USB Adapter for Sega Genesis Controller
The Genesis (Mega Drive) controllers use a standard 9-pin connector, and their communications protocol is fairly simple, so I built a little adapter that turns my Genesis controller into a USB gamepad that works with any emulator!
Total cost was about $10.
Uses an ATmega48 with Objective Development's V-USB driver. The circuit is basically the bare-bones V-USB reference design with a couple small modifications.
I threw in a green LED because everyone loves LEDs.
The Genesis controller uses 6 lines (D0...D5) for data communication and a seventh (SELECT) to determine which button states get put on those lines. The select line (SEL) is normally high. To read the state of the controller, the first step is to read the data lines with SEL high. The data lines will indicate the status of the D-pad and the B and C buttons:
Pin Button (SEL=5V) --- --------------- D0 D-pad up D1 D-pad down D2 D-pad left D3 D-pad right D4 B button D5 C button
If a data line is LOW, the corresponding button is pressed.
Next, pull SEL low and read the data pins again. They will now indicate the status of the A and Start buttons, as well as up and down on the D-pad.
Pin Button (SEL=0V) --- --------------- D0 up D1 down D2 GND D3 GND D4 A button D5 Start buttonSet SEL high after you read the data pins. If you're reading a 3-button controller, this is all you have to do. Most Genesis read the controller state at between 30 and 60 Hz and pulse the SEL line low for 20 microseconds.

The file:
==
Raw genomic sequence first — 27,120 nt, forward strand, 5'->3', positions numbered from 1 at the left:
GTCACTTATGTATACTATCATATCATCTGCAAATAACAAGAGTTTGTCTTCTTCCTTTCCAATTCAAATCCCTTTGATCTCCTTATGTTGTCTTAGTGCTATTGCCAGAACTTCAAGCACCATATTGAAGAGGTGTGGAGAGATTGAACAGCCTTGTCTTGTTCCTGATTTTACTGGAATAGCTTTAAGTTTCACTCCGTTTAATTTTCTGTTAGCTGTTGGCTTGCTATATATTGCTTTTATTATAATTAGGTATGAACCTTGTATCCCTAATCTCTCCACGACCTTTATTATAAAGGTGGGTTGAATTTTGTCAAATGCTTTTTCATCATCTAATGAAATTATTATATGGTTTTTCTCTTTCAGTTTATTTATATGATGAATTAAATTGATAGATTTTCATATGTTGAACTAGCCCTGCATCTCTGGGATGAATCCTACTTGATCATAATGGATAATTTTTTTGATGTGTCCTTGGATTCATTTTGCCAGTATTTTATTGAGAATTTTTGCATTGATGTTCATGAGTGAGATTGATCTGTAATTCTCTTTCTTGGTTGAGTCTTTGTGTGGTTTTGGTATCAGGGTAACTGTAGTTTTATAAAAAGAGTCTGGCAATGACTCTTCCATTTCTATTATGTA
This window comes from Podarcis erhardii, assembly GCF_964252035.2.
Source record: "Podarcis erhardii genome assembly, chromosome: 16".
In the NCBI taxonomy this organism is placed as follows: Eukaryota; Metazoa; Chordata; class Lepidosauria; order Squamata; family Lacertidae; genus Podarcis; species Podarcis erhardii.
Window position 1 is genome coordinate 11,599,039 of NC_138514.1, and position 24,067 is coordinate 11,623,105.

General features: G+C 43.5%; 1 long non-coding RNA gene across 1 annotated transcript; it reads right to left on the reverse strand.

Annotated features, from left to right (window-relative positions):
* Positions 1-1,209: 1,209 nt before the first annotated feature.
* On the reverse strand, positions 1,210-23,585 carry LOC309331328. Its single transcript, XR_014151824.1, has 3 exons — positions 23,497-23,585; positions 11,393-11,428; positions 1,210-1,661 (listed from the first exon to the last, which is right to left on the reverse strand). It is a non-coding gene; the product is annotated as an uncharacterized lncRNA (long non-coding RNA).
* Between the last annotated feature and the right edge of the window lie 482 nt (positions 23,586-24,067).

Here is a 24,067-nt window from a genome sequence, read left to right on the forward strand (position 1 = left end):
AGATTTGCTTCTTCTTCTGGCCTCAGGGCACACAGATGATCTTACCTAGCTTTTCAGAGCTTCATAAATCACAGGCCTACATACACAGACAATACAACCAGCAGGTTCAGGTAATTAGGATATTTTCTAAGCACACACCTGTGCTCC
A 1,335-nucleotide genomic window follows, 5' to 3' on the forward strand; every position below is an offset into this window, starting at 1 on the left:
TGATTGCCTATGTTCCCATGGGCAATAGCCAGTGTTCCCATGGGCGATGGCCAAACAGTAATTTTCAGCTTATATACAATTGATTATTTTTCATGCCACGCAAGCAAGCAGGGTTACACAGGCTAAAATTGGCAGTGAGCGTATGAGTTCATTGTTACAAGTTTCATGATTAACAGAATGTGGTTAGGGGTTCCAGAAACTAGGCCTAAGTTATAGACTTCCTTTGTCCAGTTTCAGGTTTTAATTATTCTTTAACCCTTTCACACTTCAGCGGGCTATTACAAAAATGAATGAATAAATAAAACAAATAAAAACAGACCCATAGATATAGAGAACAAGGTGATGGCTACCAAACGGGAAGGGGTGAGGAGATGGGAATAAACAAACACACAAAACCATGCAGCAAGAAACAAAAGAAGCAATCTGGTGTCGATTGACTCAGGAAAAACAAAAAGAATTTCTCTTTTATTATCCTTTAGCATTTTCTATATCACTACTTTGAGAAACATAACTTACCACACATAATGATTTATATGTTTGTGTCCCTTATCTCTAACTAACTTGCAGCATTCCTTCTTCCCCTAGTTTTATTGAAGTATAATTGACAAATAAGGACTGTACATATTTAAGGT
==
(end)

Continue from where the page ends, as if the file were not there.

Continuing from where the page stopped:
If you're reading a 6-button controller, however, you have a little more work to do to get the state of the remaining buttons. Pulse the SEL line low two more times: (clear SEL; wait 20µs; set SEL; wait 20µs; clear SEL; wait 20µs; set SEL) Now, with SEL high, after the third low pulse, the controller responds with the state of the X, Y, Z, and Mode buttons.
Pin Button (SEL=5V after 3rd pulse) --- ------------------------------- D0 Z button D1 Y button D2 X button D3 Mode button
Lastly, pulse SEL low then high again to finish the read operation.
Click here to download the source code; it includes a Makefile for compilation with AVR-GCC. It's essentially the V-USB HID example code. Note that I have only tested it with a 6-button controller.
- Text file outlining the protocol in more detail
- Raphaël Assénat's USB adapter with support for Atari, Master System, and Genesis controllers
photosPhoto gallery is on Flickr.
(click to enlarge)